Ana Maria Caicedo // Arts & Culture Editor
When the global climate strike reached Vancouver, I was there. I saw hordes of people, a sea of bodies pushing and squeezing past one another, trying to follow the direction of drowned-out megaphone voices. I observed the people that composed the crowds. There were many mothers with unhinged, excited children, some Indigenous middle-aged women held ant-pipeline signs, a group of vegans held up a giant go-vegan sign, a smiling elderly couple walked along with their bikes—but mostly, I noticed a lot of really stylish teenagers. I recognized some of the clothing: Brandy Melville striped pants, Aritzia puffer jackets, white Nike Air Force sneakers, washed out Levi boyfriend jeans. There were thousands of signs. One read “Stop Trying to Make Coal Happen” with a picture of Regina George pasted on it. I saw at least three that read “Hot Girl Summer NOT Season.” One toddler had a sign as big as his body draped around his neck that read “Earth Needs More Likes” with a giant Facebook thumbs up. It all felt a bit weird to me.
That night, I had dinner with my cousins. “So what were your demands,” one of them asked me earnestly. Taken aback, I paused to think. “That’s actually a good question,” I replied with a sad half-chuckle. What the fuck were our demands? To urge our government to take action on global warming? Is that all? I wondered, was this strike just a performance, a single day where we show up and act like we care and post pictures with our cute, witty signs, and forget about it the next day? Am I that hypocrite, that person who shows up to the climate strike, takes photos, and continues with my buying and consuming patterns the next day without a second thought? I really, really don’t want to be that person.
At home, I emptied out my beauty products onto my bed, separating the products I use every day—my essentials. I was curious: how many of my everyday beauty products are recyclable, and how many will end up in landfills?
I started researching and learned some pretty basic things that totally challenged my outlook on waste. For one thing, recycling is an industry. Everything you put into your blue bin that gets recycled is being sold to buyers who repurpose the recycled materials for their products. The materials you can and cannot recycle depends on what your municipality accepts. In British Columbia, Recycle BC is in charge of blue bin recycling, so I called their hotline in search of answers to my beauty-related recycling questions. The rep answered almost immediately.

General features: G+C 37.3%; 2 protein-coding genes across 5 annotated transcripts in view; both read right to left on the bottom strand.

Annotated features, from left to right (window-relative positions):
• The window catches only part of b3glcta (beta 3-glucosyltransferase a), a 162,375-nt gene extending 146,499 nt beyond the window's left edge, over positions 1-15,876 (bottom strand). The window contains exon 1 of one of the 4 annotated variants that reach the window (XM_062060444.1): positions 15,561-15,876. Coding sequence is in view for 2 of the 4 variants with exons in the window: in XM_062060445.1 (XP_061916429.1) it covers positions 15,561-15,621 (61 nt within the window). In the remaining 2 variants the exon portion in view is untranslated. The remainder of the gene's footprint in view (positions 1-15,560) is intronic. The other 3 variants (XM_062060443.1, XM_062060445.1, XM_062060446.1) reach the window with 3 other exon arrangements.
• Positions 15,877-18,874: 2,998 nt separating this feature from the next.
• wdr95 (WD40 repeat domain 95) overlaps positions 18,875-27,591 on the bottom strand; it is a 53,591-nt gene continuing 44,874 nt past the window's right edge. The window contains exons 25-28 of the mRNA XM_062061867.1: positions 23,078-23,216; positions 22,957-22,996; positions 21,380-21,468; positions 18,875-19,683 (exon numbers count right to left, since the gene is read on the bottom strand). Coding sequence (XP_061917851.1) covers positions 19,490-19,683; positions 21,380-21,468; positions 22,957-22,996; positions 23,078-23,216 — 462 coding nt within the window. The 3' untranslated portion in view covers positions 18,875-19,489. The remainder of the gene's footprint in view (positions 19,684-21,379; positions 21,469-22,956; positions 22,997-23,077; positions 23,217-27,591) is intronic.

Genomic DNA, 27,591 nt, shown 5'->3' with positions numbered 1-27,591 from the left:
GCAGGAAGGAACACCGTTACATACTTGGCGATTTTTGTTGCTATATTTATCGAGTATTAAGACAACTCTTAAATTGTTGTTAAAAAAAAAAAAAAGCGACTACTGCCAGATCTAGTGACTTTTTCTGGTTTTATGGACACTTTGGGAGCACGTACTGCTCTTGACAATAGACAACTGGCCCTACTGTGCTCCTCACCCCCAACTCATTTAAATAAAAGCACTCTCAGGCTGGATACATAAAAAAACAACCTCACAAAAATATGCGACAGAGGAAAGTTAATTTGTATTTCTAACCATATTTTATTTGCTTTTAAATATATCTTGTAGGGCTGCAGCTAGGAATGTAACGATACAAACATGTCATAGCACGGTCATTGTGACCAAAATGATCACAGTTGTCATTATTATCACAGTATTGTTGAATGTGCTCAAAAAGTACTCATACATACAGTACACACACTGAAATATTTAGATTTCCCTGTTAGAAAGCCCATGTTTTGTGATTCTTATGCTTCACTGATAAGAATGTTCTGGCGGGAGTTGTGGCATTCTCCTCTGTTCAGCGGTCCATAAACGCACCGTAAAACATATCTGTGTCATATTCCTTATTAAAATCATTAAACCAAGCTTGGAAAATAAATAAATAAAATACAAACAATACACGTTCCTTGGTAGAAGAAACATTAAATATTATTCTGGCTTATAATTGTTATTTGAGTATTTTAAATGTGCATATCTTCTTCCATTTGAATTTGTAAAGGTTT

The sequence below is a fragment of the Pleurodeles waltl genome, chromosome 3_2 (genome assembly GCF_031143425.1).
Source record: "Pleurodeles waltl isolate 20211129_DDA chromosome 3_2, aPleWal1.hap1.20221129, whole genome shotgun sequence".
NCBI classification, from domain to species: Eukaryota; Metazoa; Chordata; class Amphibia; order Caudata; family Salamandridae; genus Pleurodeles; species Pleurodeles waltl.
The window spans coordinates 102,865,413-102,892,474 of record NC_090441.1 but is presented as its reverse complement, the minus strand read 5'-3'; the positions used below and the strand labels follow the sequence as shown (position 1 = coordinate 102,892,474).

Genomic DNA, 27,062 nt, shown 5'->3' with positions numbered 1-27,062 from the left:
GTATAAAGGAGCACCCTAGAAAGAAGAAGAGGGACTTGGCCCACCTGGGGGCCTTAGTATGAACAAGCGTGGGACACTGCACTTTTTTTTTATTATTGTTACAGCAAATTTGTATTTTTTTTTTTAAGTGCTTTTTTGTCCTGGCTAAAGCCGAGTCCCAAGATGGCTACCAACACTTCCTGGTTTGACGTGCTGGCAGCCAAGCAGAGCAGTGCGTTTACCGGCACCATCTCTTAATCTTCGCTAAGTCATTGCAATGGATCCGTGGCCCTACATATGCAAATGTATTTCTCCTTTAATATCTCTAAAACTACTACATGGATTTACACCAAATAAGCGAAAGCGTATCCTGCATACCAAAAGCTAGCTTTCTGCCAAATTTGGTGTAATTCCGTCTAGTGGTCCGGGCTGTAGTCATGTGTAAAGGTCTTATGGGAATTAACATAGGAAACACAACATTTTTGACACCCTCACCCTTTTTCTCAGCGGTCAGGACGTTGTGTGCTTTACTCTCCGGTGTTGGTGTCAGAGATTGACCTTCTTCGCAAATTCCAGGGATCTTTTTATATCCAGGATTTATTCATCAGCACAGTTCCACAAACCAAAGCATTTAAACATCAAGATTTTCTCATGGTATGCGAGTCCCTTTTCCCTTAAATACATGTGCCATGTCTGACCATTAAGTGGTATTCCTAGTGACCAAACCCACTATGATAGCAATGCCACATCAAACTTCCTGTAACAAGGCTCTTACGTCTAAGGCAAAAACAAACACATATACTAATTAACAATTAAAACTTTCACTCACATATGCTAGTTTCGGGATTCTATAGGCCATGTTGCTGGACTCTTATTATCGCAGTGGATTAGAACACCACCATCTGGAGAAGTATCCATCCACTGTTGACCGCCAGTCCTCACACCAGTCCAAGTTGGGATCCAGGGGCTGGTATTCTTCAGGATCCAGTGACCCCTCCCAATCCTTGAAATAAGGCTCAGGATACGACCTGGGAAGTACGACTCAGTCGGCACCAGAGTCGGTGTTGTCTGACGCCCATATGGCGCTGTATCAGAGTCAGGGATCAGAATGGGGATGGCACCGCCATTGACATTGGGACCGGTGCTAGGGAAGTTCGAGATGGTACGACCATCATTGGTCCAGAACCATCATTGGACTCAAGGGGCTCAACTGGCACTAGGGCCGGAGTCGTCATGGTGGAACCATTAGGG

You know the so-called recycling symbol of the three chasing arrows? It doesn’t actually mean an item is recyclable at all. It’s actually a symbol that indicates the type of plastic a manufacturer uses, with the number within the sign indicating the resin (the type) of the plastic. There’s no regulation or control over the use of the symbol, and manufacturers can stick that symbol wherever they want. I continued to parse through my scattered list of questions with the ever-patient stranger on the other side of the phone. I asked her what resin numbers BC accepts, and she said that BC doesn’t go by resin number. Instead, the Recycle BC blue bin program accepts materials that are rigid plastic packaging. This means you can’t recycle your soft plastic beauty products, like toothpaste tubes. It also means that your plastic recycling has to be packaging, not a product (for example, you can recycle a tub of lotion, but not your tupperware). Another important thing: you really do need to clean out those empties. If you don’t, they will be deemed contaminated and end up in landfills or damage the materials being sold to buyers. With beauty products, wipe off the excess product from the container and put it in a sealed container to prevent the chemicals from being washed down the drain and further contaminating the ocean.
Out of the ten beauty products I use every day, only three are recyclable: my shampoo/body wash, conditioner, and moisturizer. The base of my chemical exfoliant is recyclable, but the pump is not. The tube of sunscreen I use every day is not recyclable (at least in BC), despite the brand telling me it was in a cheerful Instagram reply complete with a raising hands emoji and a “recycle” (three chasing arrows) emoji. The rest of my products — my eyeliner, lipstick, blush, and brow gel—are all destined for some landfill where they will take upwards of 400 years to decompose, turning into microplastics that enter and contaminate our ecosystems.
Most of us, I assume, are totally disconnected from our trash; we have no relationship to it. The second it falls from our hands and into the garbage, recycling or compost bin, it falls out of our consciousness too.
For so long I’ve been a broken record in thinking and repeating that when it comes to waste and climate change, power is held only by the conglomerates and corporations that systemically dominate our lives, and the majority of us are powerless in our individual efforts. Although there’s some truth in that, it’s really just a convenient lie I tell myself so that I can continue consuming with ease-of-mind, not thinking about my own responsibility in relation to the things I buy, use and discard.
If our world is driven by profit, then we have profound power as consumers in choosing what we do and don’t buy. If enough people in Canada, or even BC, stopped purchasing single-use plastic beauty products, I’m sure the change would be significant enough for the beauty industry to seriously reconsider their approach to manufacturing products. Many of us already refuse to purchase products that have been tested on animals. Considering how beauty products are wiping out marine life, how can we continue to purchase them without thinking twice?